Windows-based all-in-one PCs once earned little respect. While most of today’s AIOs still lack the graphics horsepower for hard-core gaming (we’ll show you one exception), the best models are far removed from the 98-pound weaklings of yore.
Many AIOs use laptop parts, which minimize heat, power consumption, and the need for noisy cooling fans. If you crave more performance, pick a model that uses desktop components (the ones we’ve tested are still relatively quiet). Either way, everything—the CPU, memory, storage, and optical drive—is housed in the same unit as the display, so the computer’s footprint equals that of a monitor. And since most all-in-ones ship with a Wi-Fi adapter as well as a wireless mouse and keyboard, the only cable they require is a power cord.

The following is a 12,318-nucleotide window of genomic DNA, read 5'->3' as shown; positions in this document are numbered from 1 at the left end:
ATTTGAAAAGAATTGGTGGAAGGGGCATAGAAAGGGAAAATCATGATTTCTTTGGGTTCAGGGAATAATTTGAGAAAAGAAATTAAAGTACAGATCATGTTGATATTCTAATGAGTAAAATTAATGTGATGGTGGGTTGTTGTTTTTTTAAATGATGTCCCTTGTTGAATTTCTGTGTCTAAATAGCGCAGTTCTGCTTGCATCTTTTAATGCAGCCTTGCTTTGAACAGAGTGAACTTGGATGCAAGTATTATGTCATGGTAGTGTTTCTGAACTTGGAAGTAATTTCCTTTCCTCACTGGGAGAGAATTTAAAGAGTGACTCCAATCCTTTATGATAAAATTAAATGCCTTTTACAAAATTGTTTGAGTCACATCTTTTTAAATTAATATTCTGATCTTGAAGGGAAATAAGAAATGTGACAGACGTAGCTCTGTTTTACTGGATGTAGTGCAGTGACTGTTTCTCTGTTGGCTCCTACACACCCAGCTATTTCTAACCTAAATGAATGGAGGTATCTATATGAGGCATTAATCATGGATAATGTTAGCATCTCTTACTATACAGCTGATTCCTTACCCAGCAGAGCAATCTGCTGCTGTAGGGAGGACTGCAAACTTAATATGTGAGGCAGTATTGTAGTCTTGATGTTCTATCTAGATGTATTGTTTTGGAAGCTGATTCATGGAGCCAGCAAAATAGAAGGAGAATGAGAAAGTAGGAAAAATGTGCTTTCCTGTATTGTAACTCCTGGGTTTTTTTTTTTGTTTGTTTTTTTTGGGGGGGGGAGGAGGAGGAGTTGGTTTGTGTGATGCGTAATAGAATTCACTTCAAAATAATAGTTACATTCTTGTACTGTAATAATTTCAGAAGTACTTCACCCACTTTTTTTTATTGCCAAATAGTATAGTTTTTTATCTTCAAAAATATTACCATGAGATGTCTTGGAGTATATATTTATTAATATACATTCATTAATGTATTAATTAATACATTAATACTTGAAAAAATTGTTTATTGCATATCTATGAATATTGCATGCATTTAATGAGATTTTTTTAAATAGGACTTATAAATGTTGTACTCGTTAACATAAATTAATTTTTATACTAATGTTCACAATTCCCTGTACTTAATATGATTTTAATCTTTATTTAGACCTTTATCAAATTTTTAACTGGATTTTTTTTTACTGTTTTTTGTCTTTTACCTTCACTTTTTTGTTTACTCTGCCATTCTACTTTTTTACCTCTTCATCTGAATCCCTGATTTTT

All-in-one specifications are a blend of what you’ll find in conventional desktop systems and laptop PCs. The thinnest and most compact systems are almost completely built around the same power-efficient technology as laptops.
Here’s our checklist of specs to look for when you go shopping for your all-in-one, followed by some tips and recommendations: